October 30, 2012
Hurricane Sandy, the Perfect Storm and a “Frankenstorm,” is striking the Northeastern United States. Ocean water has turned into storm surge. Pushed by Sandy’s winds, water has already breached the levees and overwhelmed parts of the Atlantic City, New Jersey Boardwalk.
Over the next several days, property owners, businesses, and individuals will all turn to their insurance companies for help. They will present claims to coverage under a cascade of insurance policies, from Commercial Property Insurance Policies to Homeowner’s Policies to Commercial General Liability Insurance Policies.
Moreover, the range of likely insurance claims is not limited to the Northeast. Hurricane Sandy directly affects Policyholders located in the Northeast today, but tomorrow or the day after Sandy’s effects on insurance coverage will be felt across country and even all over the world.
Here are some of the basic coverage issues to anticipate as a result of the damages wrought by Hurricane Sandy. We will discuss these and other issues at length during the week to come, but for now it is important to state what the issues are, so that you and your clients may identify them as they happen.
- When making a claim under a Property (Commercial Property, Homeowner’s) Insurance Policy, is the coverage provided for “all risks” or for “specified perils” meaning only for perils specified in the policy?
- Was the loss which is claimed under a Property Insurance Policy, or the “Bodily Injury” or “Property Damage” which is claimed under a General Liability Insurance Policy, caused by a covered or an excluded peril (Property Insurance Policy) or by a covered “occurrence” (General Liability Policy)?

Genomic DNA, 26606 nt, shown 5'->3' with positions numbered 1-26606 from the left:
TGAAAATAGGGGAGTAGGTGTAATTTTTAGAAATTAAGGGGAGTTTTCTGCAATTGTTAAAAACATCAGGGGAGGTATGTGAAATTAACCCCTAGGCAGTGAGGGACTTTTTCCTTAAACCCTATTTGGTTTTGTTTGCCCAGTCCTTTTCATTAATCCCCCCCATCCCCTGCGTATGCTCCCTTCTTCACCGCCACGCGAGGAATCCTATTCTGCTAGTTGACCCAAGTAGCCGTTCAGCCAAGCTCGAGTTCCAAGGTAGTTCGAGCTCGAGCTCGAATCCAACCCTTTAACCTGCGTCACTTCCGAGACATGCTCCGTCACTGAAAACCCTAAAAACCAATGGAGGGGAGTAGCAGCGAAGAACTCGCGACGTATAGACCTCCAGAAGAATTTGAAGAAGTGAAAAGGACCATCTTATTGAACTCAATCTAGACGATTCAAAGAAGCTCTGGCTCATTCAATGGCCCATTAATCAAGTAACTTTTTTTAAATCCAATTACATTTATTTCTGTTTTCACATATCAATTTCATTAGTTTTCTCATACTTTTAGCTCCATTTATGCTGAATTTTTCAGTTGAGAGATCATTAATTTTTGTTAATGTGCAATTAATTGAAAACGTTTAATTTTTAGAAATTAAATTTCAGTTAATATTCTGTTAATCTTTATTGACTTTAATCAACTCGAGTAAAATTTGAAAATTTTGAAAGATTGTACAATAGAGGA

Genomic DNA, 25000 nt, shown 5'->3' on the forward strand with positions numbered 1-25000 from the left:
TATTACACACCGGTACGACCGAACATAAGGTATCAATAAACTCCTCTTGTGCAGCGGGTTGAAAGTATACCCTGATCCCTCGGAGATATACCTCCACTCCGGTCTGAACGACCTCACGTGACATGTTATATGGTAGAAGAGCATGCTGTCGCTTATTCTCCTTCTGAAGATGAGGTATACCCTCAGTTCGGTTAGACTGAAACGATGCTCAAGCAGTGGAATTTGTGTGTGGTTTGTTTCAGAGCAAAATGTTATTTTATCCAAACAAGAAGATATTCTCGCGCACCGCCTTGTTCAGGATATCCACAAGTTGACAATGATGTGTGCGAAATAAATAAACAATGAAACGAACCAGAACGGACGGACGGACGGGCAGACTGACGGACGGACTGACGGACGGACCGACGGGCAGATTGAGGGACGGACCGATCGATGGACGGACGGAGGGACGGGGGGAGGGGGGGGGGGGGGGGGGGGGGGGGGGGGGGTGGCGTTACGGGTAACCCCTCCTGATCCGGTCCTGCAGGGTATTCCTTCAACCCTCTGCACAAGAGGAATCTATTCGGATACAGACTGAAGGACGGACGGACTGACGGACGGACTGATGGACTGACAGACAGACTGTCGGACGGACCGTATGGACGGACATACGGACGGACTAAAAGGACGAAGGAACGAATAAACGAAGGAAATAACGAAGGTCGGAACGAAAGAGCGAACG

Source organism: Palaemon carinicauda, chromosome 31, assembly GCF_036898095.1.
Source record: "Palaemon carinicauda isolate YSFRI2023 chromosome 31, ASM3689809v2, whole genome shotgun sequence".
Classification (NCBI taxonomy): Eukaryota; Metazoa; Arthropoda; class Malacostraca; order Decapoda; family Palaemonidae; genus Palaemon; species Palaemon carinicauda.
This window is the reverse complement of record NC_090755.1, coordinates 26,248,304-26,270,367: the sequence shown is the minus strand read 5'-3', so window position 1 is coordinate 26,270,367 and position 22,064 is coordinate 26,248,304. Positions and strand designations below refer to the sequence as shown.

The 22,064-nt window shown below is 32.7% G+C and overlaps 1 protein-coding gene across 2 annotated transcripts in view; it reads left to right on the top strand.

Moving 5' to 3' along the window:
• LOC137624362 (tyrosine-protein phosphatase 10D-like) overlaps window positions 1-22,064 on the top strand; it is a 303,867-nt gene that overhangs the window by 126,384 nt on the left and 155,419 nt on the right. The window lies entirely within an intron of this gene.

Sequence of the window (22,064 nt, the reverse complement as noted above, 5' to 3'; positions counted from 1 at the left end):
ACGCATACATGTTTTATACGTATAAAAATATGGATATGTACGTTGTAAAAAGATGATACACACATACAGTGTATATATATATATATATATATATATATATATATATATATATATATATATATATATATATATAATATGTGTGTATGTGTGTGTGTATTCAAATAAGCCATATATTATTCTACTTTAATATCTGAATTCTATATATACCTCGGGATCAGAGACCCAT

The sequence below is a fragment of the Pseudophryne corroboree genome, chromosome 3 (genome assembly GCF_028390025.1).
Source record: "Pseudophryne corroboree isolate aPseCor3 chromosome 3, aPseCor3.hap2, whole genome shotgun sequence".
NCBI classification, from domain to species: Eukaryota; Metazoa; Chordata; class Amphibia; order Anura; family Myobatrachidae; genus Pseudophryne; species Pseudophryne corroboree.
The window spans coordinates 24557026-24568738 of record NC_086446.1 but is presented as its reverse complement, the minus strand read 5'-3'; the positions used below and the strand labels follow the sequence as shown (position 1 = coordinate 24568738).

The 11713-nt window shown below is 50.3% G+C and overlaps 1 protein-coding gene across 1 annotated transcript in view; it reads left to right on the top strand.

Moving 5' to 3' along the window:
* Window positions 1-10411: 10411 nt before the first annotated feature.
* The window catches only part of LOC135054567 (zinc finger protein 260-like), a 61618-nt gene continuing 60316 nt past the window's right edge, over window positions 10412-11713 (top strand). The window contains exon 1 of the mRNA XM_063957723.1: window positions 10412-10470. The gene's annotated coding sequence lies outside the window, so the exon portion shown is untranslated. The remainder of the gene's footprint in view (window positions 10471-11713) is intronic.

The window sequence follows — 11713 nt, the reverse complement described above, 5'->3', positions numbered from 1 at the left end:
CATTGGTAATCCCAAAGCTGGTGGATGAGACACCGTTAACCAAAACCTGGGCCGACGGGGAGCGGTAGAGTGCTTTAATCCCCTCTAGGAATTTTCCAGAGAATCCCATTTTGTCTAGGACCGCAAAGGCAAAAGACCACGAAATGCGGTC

- If the insurance contract appears to potentially cover the loss at issue in the claim, regardless of whether the contract is for Property or Casualty, First-Party or Third-Party Insurance, which exclusions do or may apply? Here are some representative exclusions to take a look at:
- Flood exclusions in Property Insurance Policies.
- This exclusion is a trigger to look for any and all Flood Insurance Policies which may apply in the event that the Flood Exclusion applies.
- Was the loss caused by more than one peril, or “did they cause the loss concurrently”?
- Mold damage.
- Was the loss caused by compliance with government ordinances or laws?
- What part of the loss is clearly covered if any, and what part is clearly not covered if any, and what is subject to reasonable dispute?
The answers to these latter questions are the ones to which our Courts will look when they are ultimately called upon to decide whether the Insurance Company has handled the claims in Good Faith and dealt fairly with its Policyholders and its other Insureds who present these claims.
We will be addressing these and other essential coverage questions as Hurricane Sandy pursues her destructive path and leaves insurance claims behind.